When my friends and now family greet me, their send /sign off is always  ” Dios te bendiga y te cuida “. Meaning May God bless you and keep ( take care of ) you. Or  “Que te vaya bien” Meaning  Go well.  People say please and thank you for everything, no matter how trivial the favour or how big the task. They say thank you. Us South Africans tend to practice the same sentiment.

 

The fourth time, I will discuss in another post as well.

So lets take a look at our micro steps of STEP 5; how to deal with, process and embrace Culture Shock. I will use some of my examples and you can apply these to your current experience in which ever nation you are right now. Use it. Lose it. Adapt. Readjust. Remember that is how we glow up. Rigidity will not serve us. Trust me I am as stubborn as can be but this expat life has taught me to glow with the flow instead of fighting it.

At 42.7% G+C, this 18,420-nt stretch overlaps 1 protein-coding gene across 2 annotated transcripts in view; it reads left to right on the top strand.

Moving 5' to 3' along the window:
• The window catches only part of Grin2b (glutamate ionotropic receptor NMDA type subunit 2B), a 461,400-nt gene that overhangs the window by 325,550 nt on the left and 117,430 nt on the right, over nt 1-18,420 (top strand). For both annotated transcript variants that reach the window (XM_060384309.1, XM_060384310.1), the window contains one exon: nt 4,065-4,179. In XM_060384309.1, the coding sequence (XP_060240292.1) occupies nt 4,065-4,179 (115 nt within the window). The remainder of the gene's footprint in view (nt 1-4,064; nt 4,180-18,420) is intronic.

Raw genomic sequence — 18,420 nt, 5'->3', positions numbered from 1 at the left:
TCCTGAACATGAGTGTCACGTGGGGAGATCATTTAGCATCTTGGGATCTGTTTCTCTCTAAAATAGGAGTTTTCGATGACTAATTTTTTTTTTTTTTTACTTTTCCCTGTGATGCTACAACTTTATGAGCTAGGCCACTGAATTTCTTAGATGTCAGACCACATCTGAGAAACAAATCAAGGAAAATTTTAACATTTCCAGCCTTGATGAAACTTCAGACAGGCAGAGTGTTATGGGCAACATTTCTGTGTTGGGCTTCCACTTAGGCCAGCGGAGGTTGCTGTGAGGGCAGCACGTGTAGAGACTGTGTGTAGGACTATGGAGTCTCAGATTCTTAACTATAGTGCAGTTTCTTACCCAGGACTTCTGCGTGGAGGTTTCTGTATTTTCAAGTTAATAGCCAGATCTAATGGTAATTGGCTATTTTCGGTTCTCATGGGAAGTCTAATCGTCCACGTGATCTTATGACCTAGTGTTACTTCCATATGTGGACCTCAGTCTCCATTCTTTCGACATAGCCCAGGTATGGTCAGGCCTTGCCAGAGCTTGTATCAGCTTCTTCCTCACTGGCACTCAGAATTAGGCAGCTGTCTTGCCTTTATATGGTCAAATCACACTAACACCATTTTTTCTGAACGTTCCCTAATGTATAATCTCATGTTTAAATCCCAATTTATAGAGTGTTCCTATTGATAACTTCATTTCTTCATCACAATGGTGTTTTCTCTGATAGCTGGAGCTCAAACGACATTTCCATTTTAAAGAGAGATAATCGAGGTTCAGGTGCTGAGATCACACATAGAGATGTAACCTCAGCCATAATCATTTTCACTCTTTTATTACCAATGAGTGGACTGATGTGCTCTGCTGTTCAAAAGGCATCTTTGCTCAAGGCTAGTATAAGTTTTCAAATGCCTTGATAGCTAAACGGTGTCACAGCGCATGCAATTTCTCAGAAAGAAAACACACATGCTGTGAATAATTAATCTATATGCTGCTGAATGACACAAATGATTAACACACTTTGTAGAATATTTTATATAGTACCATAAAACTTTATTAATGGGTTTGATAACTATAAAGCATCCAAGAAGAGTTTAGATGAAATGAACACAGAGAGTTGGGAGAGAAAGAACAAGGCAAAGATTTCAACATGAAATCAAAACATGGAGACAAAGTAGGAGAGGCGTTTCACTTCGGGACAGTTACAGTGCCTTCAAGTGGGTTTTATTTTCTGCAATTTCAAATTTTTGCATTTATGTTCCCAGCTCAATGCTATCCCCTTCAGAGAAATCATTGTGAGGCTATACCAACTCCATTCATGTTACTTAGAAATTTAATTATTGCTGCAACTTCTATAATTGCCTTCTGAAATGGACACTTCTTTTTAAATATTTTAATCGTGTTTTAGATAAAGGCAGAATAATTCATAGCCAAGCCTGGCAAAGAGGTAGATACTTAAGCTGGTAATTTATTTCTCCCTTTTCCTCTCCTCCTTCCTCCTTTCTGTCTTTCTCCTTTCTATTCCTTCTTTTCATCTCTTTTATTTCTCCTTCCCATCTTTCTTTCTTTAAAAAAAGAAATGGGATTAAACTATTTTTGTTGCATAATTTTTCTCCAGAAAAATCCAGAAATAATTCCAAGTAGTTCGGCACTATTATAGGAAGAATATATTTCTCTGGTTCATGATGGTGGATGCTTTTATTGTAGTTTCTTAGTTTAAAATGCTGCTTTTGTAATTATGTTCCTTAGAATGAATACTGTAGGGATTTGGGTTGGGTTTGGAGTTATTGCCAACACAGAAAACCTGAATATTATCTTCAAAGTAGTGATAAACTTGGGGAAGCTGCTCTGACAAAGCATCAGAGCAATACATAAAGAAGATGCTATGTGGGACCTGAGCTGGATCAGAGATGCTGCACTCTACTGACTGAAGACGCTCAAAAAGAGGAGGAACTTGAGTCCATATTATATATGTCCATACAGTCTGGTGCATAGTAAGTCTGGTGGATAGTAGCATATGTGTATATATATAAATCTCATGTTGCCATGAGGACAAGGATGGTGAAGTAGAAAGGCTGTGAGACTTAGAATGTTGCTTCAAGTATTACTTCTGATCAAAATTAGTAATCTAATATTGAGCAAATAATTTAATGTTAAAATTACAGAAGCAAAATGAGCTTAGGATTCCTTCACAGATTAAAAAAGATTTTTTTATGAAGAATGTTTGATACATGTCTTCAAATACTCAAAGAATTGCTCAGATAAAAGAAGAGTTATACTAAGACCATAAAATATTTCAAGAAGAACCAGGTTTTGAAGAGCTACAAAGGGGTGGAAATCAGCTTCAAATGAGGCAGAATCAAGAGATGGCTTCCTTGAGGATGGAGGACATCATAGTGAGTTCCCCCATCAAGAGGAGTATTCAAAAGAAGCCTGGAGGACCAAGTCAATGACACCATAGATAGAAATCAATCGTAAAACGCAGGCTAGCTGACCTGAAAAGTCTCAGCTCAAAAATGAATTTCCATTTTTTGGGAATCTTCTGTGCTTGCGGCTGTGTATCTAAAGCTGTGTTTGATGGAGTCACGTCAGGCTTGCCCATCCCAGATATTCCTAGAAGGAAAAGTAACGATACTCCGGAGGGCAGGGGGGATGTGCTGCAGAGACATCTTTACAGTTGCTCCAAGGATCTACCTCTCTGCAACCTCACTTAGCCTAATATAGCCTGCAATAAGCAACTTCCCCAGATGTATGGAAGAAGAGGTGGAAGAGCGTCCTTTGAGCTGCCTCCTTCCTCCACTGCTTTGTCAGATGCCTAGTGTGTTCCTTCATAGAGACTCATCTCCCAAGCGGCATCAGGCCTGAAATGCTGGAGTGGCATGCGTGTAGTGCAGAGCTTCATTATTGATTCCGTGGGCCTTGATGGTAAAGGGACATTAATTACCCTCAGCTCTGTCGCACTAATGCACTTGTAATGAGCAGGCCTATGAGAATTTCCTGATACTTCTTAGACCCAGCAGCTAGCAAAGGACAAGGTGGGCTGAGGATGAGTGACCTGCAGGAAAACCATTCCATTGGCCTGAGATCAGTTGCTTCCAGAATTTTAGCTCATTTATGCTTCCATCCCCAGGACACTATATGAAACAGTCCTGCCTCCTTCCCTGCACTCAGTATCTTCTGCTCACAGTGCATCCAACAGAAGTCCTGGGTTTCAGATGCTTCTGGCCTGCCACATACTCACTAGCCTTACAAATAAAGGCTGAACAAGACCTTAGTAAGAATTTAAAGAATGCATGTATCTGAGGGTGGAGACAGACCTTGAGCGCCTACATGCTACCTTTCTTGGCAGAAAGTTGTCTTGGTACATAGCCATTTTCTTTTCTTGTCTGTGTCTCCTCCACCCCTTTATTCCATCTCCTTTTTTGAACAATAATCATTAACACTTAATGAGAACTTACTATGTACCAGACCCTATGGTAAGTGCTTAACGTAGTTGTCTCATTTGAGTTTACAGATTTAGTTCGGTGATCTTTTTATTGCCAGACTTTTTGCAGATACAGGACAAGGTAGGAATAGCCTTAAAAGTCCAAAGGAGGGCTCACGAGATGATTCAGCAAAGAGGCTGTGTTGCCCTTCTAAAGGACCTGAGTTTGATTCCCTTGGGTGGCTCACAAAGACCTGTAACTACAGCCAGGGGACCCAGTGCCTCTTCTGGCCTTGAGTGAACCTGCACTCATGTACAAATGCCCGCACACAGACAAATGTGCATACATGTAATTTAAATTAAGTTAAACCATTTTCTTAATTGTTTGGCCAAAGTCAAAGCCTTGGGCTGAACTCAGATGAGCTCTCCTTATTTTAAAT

• The cuisine is the first thing that you will be introduced to. If the only reason you  went abroad was to go to a Starbucks or a KFC, I am afraid this life aint for you. In the Middle East, they eat camel meat and drink camel milk amongst many other seemingly weird things. I can only speak on what I have tried myself. I used to do all my grocery shopping myself. I would always go shopping with one of my roommates or co- workers to the various malls near our compound. There was one instance where I thought I was buying beef stew meat,but when I got home, we looked at the label again,written in Arabic and English. It was camel meat. Yip. Kameel. So, I don’t believe in wasting food and I was not going to throw it out nor turn my nose up to food. I cooked it like I would have cooked my beef stew with some veggies and it was delicious. Lesson? Don’t knock it till you’ve tried it. If certain food items come as a shock to you, just remember that you are not obligated to buy it or try it. Politely decline it if it is the case where you have been invited to someone’s house and they have cooked chicken feet or pork trotters. If you are the adventurous type. Yolo!